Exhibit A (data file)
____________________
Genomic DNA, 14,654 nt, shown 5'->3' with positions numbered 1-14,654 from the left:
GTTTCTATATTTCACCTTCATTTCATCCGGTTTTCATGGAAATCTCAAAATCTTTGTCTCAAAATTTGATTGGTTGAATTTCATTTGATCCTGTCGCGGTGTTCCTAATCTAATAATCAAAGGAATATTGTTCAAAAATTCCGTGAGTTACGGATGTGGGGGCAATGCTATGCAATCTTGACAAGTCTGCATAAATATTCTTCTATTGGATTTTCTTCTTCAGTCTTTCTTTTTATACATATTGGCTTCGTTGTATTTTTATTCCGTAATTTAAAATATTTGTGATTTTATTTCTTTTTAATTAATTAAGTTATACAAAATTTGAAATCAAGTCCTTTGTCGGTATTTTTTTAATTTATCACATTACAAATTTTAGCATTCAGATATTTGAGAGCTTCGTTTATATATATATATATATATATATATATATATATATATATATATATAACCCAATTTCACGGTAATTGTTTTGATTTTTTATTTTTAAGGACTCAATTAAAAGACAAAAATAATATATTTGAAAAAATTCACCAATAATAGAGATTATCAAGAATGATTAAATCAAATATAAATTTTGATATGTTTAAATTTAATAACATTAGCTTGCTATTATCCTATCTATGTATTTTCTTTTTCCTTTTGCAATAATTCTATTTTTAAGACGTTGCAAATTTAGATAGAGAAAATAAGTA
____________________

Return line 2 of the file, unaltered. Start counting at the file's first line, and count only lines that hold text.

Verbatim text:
GTTTCTATATTTCACCTTCATTTCATCCGGTTTTCATGGAAATCTCAAAATCTTTGTCTCAAAATTTGATTGGTTGAATTTCATTTGATCCTGTCGCGGTGTTCCTAATCTAATAATCAAAGGAATATTGTTCAAAAATTCCGTGAGTTACGGATGTGGGGGCAATGCTATGCAATCTTGACAAGTCTGCATAAATATTCTTCTATTGGATTTTCTTCTTCAGTCTTTCTTTTTATACATATTGGCTTCGTTGTATTTTTATTCCGTAATTTAAAATATTTGTGATTTTATTTCTTTTTAATTAATTAAGTTATACAAAATTTGAAATCAAGTCCTTTGTCGGTATTTTTTTAATTTATCACATTACAAATTTTAGCATTCAGATATTTGAGAGCTTCGTTTATATATATATATATATATATATATATATATATATATATATATATAACCCAATTTCACGGTAATTGTTTTGATTTTTTATTTTTAAGGACTCAATTAAAAGACAAAAATAATATATTTGAAAAAATTCACCAATAATAGAGATTATCAAGAATGATTAAATCAAATATAAATTTTGATATGTTTAAATTTAATAACATTAGCTTGCTATTATCCTATCTATGTATTTTCTTTTTCCTTTTGCAATAATTCTATTTTTAAGACGTTGCAAATTTAGATAGAGAAAATAAGTA